Reed Community

A Reedie Forever

Yale professor Julia Adams ’80 pays it forward as a trustee.

Randall S. Barton | February 5, 2018

“Once a Reedie, a Reedie forever,” Julia Adams ’80 proclaimed as she began serving as a new trustee for the college. “Reed is an outstanding model of liberal arts education, and I hope to give back a bit.”

A professor of sociology and international and area studies at Yale University, Julia also heads Grace Hopper College, one of Yale’s 14 residential colleges. She codirects the Yale Center for Historical Enquiry and the Social Sciences, and is on the board of the Social Science Research Council, which fosters research, promotes new generations of social scientists, and mobilizes necessary knowledge on important public issues.

Her fascination with history began as a child back in Wilton, Connecticut. “Since I was a kid I’ve particularly loved early modern European history circa 1500 to 1800,” she says.

As a historical sociologist, she studies large-scale social movements and developments through the processes of transformation and stasis. “If you’re interested in the development of states and empires over time,” she explains, “it’s hard not to be some sort of social science historian.”

She transferred to Reed as a sophomore, having studied ancient Greek and philosophy at Bryn Mawr. She had developed an abiding interest in historical sociology, and was eager to explore Reed, having been primed by enthusiastic alumni, including Mark Gould ’67, a professor of sociology at Haverford College, then a brother college to Bryn Mawr. Reed proved to be a joyful experience.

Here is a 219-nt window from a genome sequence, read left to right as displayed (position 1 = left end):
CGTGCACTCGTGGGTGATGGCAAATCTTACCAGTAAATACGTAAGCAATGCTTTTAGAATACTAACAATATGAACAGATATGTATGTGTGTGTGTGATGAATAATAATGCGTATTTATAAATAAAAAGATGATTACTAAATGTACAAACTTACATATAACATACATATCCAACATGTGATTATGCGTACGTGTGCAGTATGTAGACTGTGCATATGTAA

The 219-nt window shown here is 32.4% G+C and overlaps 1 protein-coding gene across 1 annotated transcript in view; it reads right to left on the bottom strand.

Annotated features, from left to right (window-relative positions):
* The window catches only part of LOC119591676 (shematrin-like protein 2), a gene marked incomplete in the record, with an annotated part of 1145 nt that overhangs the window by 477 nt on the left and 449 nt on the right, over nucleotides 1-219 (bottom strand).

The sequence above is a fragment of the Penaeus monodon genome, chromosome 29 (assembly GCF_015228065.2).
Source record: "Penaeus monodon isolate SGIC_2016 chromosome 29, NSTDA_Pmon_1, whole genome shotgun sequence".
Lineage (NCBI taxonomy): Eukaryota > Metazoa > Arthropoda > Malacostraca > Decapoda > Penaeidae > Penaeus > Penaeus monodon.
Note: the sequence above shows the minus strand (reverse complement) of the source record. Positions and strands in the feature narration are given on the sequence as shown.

“There was great academic seriousness, which I really loved,” she says, “but there was also a sense of intellectual play, sometimes even gaiety. The fact that you could have those two things at once, I think for me, was really a revelation.”

Julia lauds the excellence of the sociology department at Reed, but also takes her hat off to other departments, including anthropology courses with Prof. Gail Kelly ’55 [anthropology 1960–2000].

“I am grateful to Prof. Peter Steinberger [political science 1977–] for inspiring discussions about Hegel and Marx and other light reading,” Julia says. “The pedagogy of the math department still inspires me. Early in high school I’d given up math and took it up again in college with some reticence. What I learned at Reed set me in very good store in graduate school with statistics. But even more than that, it was the absolute joy of building number theory from the ground up that really captured me. It was an amazing imaginative way to teach.” ­

Tags: Alumni, Institutional